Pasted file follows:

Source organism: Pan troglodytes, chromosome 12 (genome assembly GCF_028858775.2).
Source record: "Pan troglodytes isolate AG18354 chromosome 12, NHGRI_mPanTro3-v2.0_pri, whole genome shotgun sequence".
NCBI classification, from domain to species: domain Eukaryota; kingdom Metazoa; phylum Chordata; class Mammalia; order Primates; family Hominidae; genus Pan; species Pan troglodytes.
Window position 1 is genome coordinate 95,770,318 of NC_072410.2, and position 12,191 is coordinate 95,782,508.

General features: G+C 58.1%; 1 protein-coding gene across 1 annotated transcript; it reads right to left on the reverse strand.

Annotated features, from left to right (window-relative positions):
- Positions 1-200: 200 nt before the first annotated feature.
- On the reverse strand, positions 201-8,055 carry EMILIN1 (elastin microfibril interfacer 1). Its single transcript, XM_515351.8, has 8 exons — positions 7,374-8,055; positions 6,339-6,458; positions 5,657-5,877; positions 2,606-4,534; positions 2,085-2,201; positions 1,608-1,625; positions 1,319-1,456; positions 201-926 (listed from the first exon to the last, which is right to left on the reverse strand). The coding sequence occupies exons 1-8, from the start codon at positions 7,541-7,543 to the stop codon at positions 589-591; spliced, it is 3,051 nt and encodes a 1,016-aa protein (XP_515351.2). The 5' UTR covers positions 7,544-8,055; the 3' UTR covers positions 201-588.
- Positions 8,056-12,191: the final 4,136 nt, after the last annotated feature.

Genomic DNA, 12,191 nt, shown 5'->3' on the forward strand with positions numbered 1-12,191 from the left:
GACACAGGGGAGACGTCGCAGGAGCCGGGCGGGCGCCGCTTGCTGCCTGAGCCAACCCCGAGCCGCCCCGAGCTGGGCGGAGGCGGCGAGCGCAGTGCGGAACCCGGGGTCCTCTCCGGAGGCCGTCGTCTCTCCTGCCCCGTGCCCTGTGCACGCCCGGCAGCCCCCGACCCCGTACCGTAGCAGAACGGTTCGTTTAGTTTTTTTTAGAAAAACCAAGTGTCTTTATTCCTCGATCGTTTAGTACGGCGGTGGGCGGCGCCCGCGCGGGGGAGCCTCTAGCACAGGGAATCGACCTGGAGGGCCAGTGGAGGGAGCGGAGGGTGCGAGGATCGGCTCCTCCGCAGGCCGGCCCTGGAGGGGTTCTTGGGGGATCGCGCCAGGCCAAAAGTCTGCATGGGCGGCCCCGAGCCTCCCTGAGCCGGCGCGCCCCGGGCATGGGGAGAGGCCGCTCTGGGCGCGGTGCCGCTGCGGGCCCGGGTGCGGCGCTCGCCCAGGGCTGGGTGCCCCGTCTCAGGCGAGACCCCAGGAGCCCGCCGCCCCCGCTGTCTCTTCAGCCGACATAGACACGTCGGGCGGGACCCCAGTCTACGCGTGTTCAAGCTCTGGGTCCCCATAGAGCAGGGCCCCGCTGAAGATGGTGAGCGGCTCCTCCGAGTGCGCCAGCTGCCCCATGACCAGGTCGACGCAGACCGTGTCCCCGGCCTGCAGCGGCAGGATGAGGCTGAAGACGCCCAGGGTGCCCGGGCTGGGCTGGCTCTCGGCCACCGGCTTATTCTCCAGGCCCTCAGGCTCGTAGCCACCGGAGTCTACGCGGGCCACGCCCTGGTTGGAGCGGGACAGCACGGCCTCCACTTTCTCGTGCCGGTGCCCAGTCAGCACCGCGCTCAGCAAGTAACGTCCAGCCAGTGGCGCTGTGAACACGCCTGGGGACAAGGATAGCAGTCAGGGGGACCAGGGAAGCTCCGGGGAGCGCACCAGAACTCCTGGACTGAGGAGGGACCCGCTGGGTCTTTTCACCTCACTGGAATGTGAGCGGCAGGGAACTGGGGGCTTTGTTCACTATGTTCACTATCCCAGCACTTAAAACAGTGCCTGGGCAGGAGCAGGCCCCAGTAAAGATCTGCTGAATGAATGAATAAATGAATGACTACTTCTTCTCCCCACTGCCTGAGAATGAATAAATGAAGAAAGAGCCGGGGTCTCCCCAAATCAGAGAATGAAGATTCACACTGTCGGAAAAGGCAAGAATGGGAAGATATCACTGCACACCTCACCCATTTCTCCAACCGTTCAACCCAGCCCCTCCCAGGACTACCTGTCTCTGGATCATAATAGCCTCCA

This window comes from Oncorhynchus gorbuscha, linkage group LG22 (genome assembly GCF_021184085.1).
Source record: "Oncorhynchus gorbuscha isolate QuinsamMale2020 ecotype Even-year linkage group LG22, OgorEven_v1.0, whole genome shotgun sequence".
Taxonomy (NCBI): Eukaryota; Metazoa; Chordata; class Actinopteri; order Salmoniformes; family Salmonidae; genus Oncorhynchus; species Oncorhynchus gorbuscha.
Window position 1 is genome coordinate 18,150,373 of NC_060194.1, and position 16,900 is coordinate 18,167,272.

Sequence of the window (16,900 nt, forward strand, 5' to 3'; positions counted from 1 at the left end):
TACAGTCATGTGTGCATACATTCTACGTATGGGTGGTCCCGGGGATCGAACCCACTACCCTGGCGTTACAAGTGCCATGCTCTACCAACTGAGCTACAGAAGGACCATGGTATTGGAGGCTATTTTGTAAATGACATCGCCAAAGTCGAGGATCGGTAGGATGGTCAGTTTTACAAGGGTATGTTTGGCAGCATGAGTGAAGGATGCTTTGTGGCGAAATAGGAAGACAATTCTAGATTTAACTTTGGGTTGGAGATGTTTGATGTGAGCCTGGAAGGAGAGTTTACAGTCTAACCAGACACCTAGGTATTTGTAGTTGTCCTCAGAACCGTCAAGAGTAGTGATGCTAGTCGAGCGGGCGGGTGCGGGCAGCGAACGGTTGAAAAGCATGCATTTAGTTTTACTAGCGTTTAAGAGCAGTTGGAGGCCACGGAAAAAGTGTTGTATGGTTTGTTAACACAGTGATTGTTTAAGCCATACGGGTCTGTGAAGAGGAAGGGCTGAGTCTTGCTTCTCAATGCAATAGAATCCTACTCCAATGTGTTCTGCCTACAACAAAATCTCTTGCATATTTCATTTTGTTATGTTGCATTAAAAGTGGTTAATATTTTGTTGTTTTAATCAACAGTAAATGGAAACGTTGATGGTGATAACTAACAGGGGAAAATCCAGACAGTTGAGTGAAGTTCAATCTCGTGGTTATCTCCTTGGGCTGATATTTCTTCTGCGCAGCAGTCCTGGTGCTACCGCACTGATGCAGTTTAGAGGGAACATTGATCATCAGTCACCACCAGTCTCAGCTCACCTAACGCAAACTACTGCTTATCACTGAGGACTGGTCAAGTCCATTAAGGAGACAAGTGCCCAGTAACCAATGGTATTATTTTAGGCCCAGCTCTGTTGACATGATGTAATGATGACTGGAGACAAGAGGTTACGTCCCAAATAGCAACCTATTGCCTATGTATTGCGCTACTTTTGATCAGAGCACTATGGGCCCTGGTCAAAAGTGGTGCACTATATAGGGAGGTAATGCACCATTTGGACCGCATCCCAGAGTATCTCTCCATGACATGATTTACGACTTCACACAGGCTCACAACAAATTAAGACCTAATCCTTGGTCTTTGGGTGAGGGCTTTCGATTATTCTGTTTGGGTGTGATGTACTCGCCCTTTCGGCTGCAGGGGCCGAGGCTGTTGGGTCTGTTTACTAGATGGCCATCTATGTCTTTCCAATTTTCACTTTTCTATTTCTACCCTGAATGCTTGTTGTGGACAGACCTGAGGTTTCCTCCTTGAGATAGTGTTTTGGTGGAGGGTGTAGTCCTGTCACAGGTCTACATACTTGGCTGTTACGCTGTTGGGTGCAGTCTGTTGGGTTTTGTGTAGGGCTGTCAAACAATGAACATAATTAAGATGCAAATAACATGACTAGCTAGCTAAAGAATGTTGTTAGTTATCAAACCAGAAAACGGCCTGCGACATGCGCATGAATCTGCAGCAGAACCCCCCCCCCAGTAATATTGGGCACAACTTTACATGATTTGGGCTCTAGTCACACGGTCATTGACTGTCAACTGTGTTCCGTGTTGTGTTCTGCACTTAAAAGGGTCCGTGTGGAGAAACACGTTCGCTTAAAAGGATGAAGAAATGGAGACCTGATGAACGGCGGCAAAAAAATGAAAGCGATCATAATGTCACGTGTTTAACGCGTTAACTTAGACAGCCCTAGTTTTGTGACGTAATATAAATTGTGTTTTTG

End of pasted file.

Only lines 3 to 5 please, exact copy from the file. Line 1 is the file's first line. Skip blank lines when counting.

NCBI classification, from domain to species: domain Eukaryota; kingdom Metazoa; phylum Chordata; class Mammalia; order Primates; family Hominidae; genus Pan; species Pan troglodytes.
Window position 1 is genome coordinate 95,770,318 of NC_072410.2, and position 12,191 is coordinate 95,782,508.

General features: G+C 58.1%; 1 protein-coding gene across 1 annotated transcript; it reads right to left on the reverse strand.